If there was a true “hot spot” for CBRS activity on the MWC show floor, it was at the JMA booth, where the wireless infrastructure company was running a live CBRS network with all kinds of devices running off it. JMA, which was showing its own CBRS radio cell (a kind of access point-on-steroids radio that will provide connectivity to client devices in a CBRS network) as well as a version of its XRAN virtual network core software, had a working prototype of one of the first commercially announced CBRS networks, a wireless deployment of digital displays for the parking lots at the American Dream shopping mall in New Jersey.

A prototype of the CBRS-connected displays JMA is installing at the American Dream mall. (Don’t miss the Jimmy Hoffa joke at the bottom)

According to JMA director of markets and solutions Kurt Jacobs, the 600-acre parking lot at the huge new mall near the Meadowlands (it will have an amusement park and an indoor skiing slope, among other attractions and stores) was a perfect place to harness the ability of CBRS networks. The displays, large LED signs that can change dynamically to assist with parking instructions and directions, needed wireless connectivity to provide the back-end information.

But after considering a traditional deployment with fiber backhaul and Wi-Fi — which Jacobs said would have cost the mall at least $3 million to deploy with construction taking 6 months or more — the mall turned to JMA and a CBRS network deployment, which Jacobs said will use nine radios and 13 antennas to cover the signs, which will be spread out at key traffic junctions. Total cost? About a half-million dollars. Total deployment time? About eight weeks, according to Jacobs. Jacobs said the system will also eventually be able to support mobile CBRS radios inside security vehicles for real time updates from the lots.

Verizon to cover all NFL stadiums with 5G… and lots of Wi-Fi

Heidi Hemmer, Verizon

Heidi Hemmer, Verizon

MSR was fortunate enough to get on the appointment schedule of Heidi Hemmer, Verizon’s vice president of technology. A few days after Verizon had publicly announced a spate of 5G deployments in NBA arenas, Hemmer doubled down on the carrier’s 5G commitment to NFL stadiums, saying the current list of 13 stadiums with some kind of Verizon 5G coverage would soon expand to the entire league.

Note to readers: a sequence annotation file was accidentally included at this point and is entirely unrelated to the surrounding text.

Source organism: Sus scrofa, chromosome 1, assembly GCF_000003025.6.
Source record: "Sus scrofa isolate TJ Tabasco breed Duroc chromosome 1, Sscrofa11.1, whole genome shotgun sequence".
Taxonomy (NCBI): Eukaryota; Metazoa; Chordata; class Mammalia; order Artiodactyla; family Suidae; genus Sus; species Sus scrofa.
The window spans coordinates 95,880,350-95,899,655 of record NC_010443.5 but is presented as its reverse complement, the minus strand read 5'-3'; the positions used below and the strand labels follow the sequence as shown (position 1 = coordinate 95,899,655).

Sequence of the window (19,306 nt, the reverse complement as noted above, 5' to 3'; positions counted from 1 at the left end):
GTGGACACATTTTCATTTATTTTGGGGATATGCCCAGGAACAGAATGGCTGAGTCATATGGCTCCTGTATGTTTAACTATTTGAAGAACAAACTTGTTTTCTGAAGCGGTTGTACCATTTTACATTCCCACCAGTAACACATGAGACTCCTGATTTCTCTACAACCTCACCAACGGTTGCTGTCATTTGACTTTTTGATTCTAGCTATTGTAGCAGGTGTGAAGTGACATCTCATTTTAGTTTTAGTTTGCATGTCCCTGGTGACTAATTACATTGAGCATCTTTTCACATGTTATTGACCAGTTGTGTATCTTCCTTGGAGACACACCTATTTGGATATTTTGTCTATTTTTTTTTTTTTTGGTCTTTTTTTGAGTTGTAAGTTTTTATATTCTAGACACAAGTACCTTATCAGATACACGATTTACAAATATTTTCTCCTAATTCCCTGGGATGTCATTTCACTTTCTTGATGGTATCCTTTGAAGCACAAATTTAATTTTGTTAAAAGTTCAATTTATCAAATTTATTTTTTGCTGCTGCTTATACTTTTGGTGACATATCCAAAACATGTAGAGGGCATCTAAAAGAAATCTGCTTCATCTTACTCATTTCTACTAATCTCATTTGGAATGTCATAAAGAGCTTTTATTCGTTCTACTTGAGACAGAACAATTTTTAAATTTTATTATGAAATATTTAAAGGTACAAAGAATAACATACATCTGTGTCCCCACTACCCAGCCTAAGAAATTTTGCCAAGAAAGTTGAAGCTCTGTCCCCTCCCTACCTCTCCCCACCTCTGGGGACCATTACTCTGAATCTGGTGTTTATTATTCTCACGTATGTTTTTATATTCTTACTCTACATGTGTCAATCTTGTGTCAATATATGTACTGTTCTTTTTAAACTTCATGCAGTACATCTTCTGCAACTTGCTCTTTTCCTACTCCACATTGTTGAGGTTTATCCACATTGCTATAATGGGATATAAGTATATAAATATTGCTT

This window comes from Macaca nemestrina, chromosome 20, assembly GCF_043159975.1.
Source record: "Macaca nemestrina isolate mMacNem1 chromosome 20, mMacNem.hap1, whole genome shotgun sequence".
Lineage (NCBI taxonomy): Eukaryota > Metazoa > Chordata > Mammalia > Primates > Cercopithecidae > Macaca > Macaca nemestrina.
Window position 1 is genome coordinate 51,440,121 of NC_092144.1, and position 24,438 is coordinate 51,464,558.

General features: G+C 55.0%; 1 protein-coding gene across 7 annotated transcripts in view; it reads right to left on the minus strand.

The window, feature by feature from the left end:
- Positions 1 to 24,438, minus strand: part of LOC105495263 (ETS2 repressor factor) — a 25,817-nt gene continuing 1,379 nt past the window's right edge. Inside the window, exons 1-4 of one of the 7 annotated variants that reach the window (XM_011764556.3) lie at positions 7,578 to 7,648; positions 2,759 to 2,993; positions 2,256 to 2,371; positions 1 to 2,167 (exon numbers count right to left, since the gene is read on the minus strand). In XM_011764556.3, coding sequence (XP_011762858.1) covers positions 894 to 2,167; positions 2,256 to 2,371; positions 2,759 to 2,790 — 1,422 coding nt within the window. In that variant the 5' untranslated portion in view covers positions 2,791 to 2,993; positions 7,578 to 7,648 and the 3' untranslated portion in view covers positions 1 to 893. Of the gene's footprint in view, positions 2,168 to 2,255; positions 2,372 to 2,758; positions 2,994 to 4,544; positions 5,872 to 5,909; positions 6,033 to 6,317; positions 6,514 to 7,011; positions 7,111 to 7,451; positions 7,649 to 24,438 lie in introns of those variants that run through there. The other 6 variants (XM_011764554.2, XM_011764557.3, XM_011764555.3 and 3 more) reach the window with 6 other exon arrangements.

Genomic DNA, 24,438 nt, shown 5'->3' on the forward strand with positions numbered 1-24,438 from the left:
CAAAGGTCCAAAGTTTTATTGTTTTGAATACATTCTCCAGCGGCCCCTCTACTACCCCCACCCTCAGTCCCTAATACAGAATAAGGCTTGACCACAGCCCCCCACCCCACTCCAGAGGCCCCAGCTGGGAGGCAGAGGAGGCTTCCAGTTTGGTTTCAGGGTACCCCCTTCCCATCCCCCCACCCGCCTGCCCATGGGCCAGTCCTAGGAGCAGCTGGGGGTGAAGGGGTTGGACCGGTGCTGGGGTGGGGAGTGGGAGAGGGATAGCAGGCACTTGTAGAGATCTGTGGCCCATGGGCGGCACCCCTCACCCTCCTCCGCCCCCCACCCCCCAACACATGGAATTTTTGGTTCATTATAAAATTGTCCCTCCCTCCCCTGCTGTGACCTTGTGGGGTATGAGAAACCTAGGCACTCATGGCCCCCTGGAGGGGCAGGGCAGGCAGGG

While hype is heavy around 5G — if you’re a football fan you’ve no doubt seen the Verizon TV commercial where Verizon’s technology development director Eric Nagy walks around various stadiums touting the service — Hemmer was clear that 5G is just part of a full-spectrum stadium wireless solution, one that will likely include 4G LTE as well as Wi-Fi well into the future.

While Verizon is clearly proud of its cutting-edge 5G deployments, the company is also probably the biggest provider of Wi-Fi networks in large stadiums, with many NFL and even some large colleges having Verizon-specific SSIDs for Verizon customers, usually as part of a sponsorship deal from Verizon. Verizon is also a big bankroller of distributed antenna system (DAS) deployments inside stadiums, sometimes acting as the neutral host and other times participating as a tenant on the in-venue cellular networks.

A fuzzy shot of a 5G antenna in the wild at Empower Field at Mile High in Denver

According to Hemmer, having as much connectivity as possible allows Verizon to provide the best possible experience for its customers. The eventual end goal, she said, would be a world where fans’ phones “dynamically” connect to whatever network is best suited for their needs, from Wi-Fi to 4G to 5G. Currently, many of the Verizon Wi-Fi deployments will automatically connect Verizon customers to Wi-Fi in a venue where they have previously logged on to the network.

And while the millimeter-wave 5G deployments inside stadiums right now don’t come close to covering the full space of any venue (at the Denver Broncos’ Empower Field at Mile High, for instance, there are only 16 5G antennas in the building), they do provide a different level of connectivity, with much faster download speeds and less latency. Hemmer said those characteristics could spawn an entirely new class of services for fans like better instant-replay video or advanced statistics. While MSR hasn’t personally tested any 5G networks, the early word is that in some situations download speeds can be in the gigabit-per-second range.

“Speeds are important to our customers and 5G can really push up the fan experience,” Hemmer said.

New Boingo CEO bullish on venues business

Mobile World Congress was also MSR’s first chance to meet Mike Finley, who became Boingo’s CEO back in February. A former Qualcomm executive, Finley said that Boingo’s history of being a neutral-host provider for venues should continue to drive more business in that realm, especially as newer complex possibilities like CBRS and Wi-Fi 6 networks emerge.

“We are satisfying a need” that venues have for connectivity expertise, Finley said, especially when it comes to relationships with wireless carriers.

At MWC, Boingo was part of the CBRS Alliance’s multi-partner booth space promoting the OnGo brand for CBRS gear and services. In its space Boingo was showing its new converged virtualized core offering (which was using JMA’s XRAN product) with a live combined CBRS and Wi-Fi 6 network running side by side. A booth representative with an iPhone 11 device was able to quickly switch between the two networks, offering a glimpse at the potential future networking choices venues may be able to offer.